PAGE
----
To determinate the organic matter content of surface sediment, the loss on ignition method was used. After drying at 105 °C, 0.2 g samples were cremated at 550 °C for 4 h in a muffle furnace (Nabertherm L5/C6, Germany). The loss on ignition was calculated with the following equation: LOI550 = 100*(DW105–DW550)/WS, where LOI550 was the percentage loss on ignition at 550 °C, DW105 was the dry weight of samples at 150 °C and DW550 was the weight of the sample at 550 °C (Heiri et al. 2001, Matthews 2014). To determine the content of calcium carbonate in the surface sediment, the samples were burnt at 950 °C for 4 h. After cooling, we measured them with analytic scales. The calculation of the loss on ignition was conducted with the following equipment: LOI950 = 100*(DW550–DW950)/WS, where LOI950 is the percentage of loss on ignition at 950 °C and DW950 is the weight of the sample after heating at 950 °C (Heiri et al. 2001, Matthews 2014).

Statistical analyses

The benthic and plant associated Cladocera communities were studied, based on vegetation types, by non-metric multidimensional scaling (NMDS) ordination. CCA was used to display the correlation between water chemistry and the Cladocera community (Lepš and Šmilauer 2003). One-way ANOVA was used to test the effect of habitat types on Cladocera diversity and water chemistry. In the case of significant differences, Tukey’s Multiple Comparison test was used (Abbott 2016).

Results

Cladocera diversity

In total, we counted 1324 Cladocera specimens in the samples; altogether, we identified 32 taxa (Table 1). There was a significant difference in the number of Cladocera species amongst the vegetation types by ANOVA (F3,8 = 4.744, P = 0.034) (Fig. 1). A significantly higher number of Cladocera species was found in the open water than in the reed vegetation type (P < 0.05). There was no significant difference in the number of Cladocera individuals amongst the vegetation types (oxbows: F3,8 = 0.500, P = 0.693 Fig. 2).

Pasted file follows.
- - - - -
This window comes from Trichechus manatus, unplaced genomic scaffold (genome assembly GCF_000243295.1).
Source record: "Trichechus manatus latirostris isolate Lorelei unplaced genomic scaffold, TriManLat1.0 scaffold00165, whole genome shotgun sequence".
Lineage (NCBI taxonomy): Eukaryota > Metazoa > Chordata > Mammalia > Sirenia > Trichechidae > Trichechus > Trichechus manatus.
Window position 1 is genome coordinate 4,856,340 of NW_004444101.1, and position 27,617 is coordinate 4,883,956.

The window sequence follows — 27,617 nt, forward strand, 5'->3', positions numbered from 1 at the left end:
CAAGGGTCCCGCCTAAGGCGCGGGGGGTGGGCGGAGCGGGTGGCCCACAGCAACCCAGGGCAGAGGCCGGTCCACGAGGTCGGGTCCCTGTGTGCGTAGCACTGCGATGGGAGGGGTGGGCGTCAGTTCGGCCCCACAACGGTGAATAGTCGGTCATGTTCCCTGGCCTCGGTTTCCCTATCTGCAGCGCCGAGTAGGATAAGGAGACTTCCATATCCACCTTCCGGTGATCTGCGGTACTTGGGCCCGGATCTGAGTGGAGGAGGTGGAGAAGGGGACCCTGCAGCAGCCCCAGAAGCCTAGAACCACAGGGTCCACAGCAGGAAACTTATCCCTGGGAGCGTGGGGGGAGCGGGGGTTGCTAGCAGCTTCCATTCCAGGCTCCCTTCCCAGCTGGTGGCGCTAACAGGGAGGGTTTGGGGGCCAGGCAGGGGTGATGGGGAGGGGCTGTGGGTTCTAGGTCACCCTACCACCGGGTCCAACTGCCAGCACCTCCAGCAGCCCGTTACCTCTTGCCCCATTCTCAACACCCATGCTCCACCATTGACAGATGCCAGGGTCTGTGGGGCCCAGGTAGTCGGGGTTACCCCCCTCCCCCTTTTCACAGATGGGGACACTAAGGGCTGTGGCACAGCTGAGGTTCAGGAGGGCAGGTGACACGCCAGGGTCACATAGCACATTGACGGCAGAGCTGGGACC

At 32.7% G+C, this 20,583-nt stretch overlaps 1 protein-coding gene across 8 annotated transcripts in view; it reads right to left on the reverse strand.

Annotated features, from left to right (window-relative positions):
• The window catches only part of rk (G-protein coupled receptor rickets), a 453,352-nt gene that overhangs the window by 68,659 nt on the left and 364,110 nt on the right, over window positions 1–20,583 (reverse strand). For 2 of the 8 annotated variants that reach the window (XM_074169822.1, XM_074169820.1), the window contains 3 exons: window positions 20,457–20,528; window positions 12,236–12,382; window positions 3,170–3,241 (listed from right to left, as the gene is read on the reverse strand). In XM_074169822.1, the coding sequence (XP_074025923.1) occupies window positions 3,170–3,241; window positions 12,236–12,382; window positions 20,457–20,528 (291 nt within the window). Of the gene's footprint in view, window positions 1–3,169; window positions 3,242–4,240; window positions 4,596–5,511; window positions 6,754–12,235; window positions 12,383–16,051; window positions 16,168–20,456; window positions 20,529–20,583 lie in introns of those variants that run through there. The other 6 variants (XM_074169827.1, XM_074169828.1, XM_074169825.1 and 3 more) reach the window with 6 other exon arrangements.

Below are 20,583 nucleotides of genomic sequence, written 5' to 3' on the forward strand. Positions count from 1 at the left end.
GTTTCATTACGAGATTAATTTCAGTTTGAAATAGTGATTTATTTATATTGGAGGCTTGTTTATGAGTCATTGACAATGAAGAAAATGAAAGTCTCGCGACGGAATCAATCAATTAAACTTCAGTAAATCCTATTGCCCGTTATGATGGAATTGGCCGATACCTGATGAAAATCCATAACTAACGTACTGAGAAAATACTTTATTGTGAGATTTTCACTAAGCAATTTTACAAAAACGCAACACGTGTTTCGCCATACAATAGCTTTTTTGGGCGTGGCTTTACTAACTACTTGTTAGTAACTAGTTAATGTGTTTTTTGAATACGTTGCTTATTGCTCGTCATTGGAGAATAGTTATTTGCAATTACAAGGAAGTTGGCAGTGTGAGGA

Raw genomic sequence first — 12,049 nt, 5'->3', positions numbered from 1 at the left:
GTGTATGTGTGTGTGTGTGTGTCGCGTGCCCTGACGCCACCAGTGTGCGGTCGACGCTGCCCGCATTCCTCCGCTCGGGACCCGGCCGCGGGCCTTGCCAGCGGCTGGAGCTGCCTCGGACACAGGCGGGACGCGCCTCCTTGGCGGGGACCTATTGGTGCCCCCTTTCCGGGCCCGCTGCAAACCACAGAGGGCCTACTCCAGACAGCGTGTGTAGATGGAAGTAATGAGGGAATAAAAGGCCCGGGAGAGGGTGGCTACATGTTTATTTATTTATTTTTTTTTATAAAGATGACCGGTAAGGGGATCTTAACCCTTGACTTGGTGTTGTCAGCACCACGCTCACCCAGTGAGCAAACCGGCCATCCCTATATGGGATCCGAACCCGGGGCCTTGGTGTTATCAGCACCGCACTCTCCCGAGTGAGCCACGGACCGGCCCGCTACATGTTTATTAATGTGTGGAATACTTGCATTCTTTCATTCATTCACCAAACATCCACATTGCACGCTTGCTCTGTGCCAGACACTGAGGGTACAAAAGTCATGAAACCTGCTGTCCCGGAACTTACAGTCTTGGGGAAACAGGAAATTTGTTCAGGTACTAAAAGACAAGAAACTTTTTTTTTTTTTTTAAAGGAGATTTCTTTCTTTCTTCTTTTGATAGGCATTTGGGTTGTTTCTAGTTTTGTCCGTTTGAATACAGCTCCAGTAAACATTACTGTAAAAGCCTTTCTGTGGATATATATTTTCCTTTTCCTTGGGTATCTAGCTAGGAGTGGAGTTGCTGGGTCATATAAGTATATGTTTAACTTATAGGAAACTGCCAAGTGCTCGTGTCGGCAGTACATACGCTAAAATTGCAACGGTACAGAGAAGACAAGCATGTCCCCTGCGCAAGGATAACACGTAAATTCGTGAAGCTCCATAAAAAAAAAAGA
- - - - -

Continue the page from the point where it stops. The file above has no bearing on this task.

Summary of Cladocera species and individual numbers based on the oxbows and vegetation types studied.

Habitat affinity Keskeny Holt-Tisza Foltos-kerti Holt-Tisza Patkó Holt-Tisza
tangled vegetationn open reeds tunnel tangled vegetationn open reeds tunnel tangled vegetationn open reeds tunnel
A. affinis reeds 125 50 0 0 10 7 17 0 3 3 8 13
A. elongatus sediment 25 0 0 0 0 0 0 0 0 0 0 0
A. emarginatus tangled vegetation 0 0 0 0 0 0 33 0 0 0 0 0
A. excisa tangled vegetation/reeds 0 0 0 50 5 0 0 0 0 18 2 0
A. exigua tangled vegetation 75 0 0 0 5 0 67 0 3 0 0 0
A. guttata tangled vegetation/reeds 150 50 0 17 10 0 67 0 40 4 0 0
A. harpae plants 100 0 0 0 0 7 33 0 0 9 0 0
A. intermedia sediment 0 250 25 17 10 7 83 22 48 7 0 25
A. nana plants 25 50 0 17 0 0 0 0 0 0 0 13
A. quadrangularis sediment/plant 75 100 25 0 0 0 0 67 5 0 0 41
A. rectangula sediment 225 400 0 0 35 54 183 0 113 3 0 16
B. coregoni open water 650 1050 1050 900 40 39 167 700 0 3 2 44
B. longirostris plants/open water 2075 4600 2350 683 300 196 1133 344 0 1 2 53
B. longispina open water 0 150 75 133 5 0 67 0 0 0 0 0
C. fennicus sediment 0 0 0 0 0 4 17 0 0 0 0 0
C. gibbus sediment 0 0 0 0 0 0 17 0 0 0 0 0
C. rectirostris plants 0 0 25 33 0 0 0 0 0 0 0 6
C. sphaericus sediment 175 200 25 50 25 18 150 11 25 53 2 38
D. longispina open water 0 0 0 0 60 0 0 0 0 0 0 13
D. rostrata sediment 25 50 0 50 0 0 17 0 0 0 0 0
E. lamellatus sediment/plant 0 0 25 0 0 0 0 0 0 0 0 0